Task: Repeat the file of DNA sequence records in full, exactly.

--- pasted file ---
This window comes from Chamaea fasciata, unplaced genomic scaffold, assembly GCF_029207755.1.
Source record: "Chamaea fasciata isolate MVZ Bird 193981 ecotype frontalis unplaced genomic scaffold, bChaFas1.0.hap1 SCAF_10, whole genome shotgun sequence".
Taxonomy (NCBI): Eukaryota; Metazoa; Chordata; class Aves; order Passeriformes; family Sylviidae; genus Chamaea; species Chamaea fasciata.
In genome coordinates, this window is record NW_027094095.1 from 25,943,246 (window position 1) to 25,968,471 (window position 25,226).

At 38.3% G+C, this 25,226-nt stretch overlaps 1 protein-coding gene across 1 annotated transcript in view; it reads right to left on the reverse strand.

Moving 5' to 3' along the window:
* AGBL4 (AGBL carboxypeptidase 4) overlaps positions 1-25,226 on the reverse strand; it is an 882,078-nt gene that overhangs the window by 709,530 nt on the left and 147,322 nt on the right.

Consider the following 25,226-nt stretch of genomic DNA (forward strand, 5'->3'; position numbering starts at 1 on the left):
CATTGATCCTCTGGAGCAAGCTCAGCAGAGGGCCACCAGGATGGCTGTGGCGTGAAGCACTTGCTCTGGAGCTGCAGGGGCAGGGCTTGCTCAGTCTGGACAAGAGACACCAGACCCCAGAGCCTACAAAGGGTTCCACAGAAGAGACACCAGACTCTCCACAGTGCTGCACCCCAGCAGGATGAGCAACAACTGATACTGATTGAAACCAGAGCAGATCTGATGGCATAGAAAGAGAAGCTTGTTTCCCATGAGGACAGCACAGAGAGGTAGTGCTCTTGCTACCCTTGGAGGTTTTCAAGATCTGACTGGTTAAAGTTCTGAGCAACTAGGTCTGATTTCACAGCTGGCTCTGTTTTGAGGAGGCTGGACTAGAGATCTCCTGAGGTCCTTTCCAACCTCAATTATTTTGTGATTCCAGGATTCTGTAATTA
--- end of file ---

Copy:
This window comes from Chamaea fasciata, unplaced genomic scaffold, assembly GCF_029207755.1.
Source record: "Chamaea fasciata isolate MVZ Bird 193981 ecotype frontalis unplaced genomic scaffold, bChaFas1.0.hap1 SCAF_10, whole genome shotgun sequence".
Taxonomy (NCBI): Eukaryota; Metazoa; Chordata; class Aves; order Passeriformes; family Sylviidae; genus Chamaea; species Chamaea fasciata.
In genome coordinates, this window is record NW_027094095.1 from 25,943,246 (window position 1) to 25,968,471 (window position 25,226).

At 38.3% G+C, this 25,226-nt stretch overlaps 1 protein-coding gene across 1 annotated transcript in view; it reads right to left on the reverse strand.

Moving 5' to 3' along the window:
* AGBL4 (AGBL carboxypeptidase 4) overlaps positions 1-25,226 on the reverse strand; it is an 882,078-nt gene that overhangs the window by 709,530 nt on the left and 147,322 nt on the right.

Consider the following 25,226-nt stretch of genomic DNA (forward strand, 5'->3'; position numbering starts at 1 on the left):
CATTGATCCTCTGGAGCAAGCTCAGCAGAGGGCCACCAGGATGGCTGTGGCGTGAAGCACTTGCTCTGGAGCTGCAGGGGCAGGGCTTGCTCAGTCTGGACAAGAGACACCAGACCCCAGAGCCTACAAAGGGTTCCACAGAAGAGACACCAGACTCTCCACAGTGCTGCACCCCAGCAGGATGAGCAACAACTGATACTGATTGAAACCAGAGCAGATCTGATGGCATAGAAAGAGAAGCTTGTTTCCCATGAGGACAGCACAGAGAGGTAGTGCTCTTGCTACCCTTGGAGGTTTTCAAGATCTGACTGGTTAAAGTTCTGAGCAACTAGGTCTGATTTCACAGCTGGCTCTGTTTTGAGGAGGCTGGACTAGAGATCTCCTGAGGTCCTTTCCAACCTCAATTATTTTGTGATTCCAGGATTCTGTAATTA